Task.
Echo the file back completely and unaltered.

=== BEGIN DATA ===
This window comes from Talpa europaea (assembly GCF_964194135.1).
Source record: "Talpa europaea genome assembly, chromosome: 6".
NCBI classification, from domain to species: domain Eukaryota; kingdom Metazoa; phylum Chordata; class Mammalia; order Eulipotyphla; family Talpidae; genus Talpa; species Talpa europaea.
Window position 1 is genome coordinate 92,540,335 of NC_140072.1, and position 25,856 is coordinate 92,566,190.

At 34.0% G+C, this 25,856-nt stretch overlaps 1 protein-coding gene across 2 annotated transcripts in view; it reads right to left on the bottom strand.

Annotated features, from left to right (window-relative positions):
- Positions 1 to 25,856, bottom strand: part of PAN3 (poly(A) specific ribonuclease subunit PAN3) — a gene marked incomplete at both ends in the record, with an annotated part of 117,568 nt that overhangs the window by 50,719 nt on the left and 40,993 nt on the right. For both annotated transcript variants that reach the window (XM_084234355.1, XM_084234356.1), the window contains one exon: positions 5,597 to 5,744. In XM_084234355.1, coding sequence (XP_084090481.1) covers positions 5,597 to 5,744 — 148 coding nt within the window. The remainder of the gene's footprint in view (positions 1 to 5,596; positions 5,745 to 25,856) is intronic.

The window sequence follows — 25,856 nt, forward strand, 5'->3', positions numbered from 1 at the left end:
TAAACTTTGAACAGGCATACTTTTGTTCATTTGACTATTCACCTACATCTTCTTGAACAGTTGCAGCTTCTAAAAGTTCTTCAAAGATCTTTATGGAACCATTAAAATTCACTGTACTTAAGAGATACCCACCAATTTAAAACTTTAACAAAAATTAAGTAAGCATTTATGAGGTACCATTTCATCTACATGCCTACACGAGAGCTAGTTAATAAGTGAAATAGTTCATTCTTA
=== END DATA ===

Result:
This window comes from Talpa europaea (assembly GCF_964194135.1).
Source record: "Talpa europaea genome assembly, chromosome: 6".
NCBI classification, from domain to species: domain Eukaryota; kingdom Metazoa; phylum Chordata; class Mammalia; order Eulipotyphla; family Talpidae; genus Talpa; species Talpa europaea.
Window position 1 is genome coordinate 92,540,335 of NC_140072.1, and position 25,856 is coordinate 92,566,190.

At 34.0% G+C, this 25,856-nt stretch overlaps 1 protein-coding gene across 2 annotated transcripts in view; it reads right to left on the bottom strand.

Annotated features, from left to right (window-relative positions):
- Positions 1 to 25,856, bottom strand: part of PAN3 (poly(A) specific ribonuclease subunit PAN3) — a gene marked incomplete at both ends in the record, with an annotated part of 117,568 nt that overhangs the window by 50,719 nt on the left and 40,993 nt on the right. For both annotated transcript variants that reach the window (XM_084234355.1, XM_084234356.1), the window contains one exon: positions 5,597 to 5,744. In XM_084234355.1, coding sequence (XP_084090481.1) covers positions 5,597 to 5,744 — 148 coding nt within the window. The remainder of the gene's footprint in view (positions 1 to 5,596; positions 5,745 to 25,856) is intronic.

The window sequence follows — 25,856 nt, forward strand, 5'->3', positions numbered from 1 at the left end:
TAAACTTTGAACAGGCATACTTTTGTTCATTTGACTATTCACCTACATCTTCTTGAACAGTTGCAGCTTCTAAAAGTTCTTCAAAGATCTTTATGGAACCATTAAAATTCACTGTACTTAAGAGATACCCACCAATTTAAAACTTTAACAAAAATTAAGTAAGCATTTATGAGGTACCATTTCATCTACATGCCTACACGAGAGCTAGTTAATAAGTGAAATAGTTCATTCTTA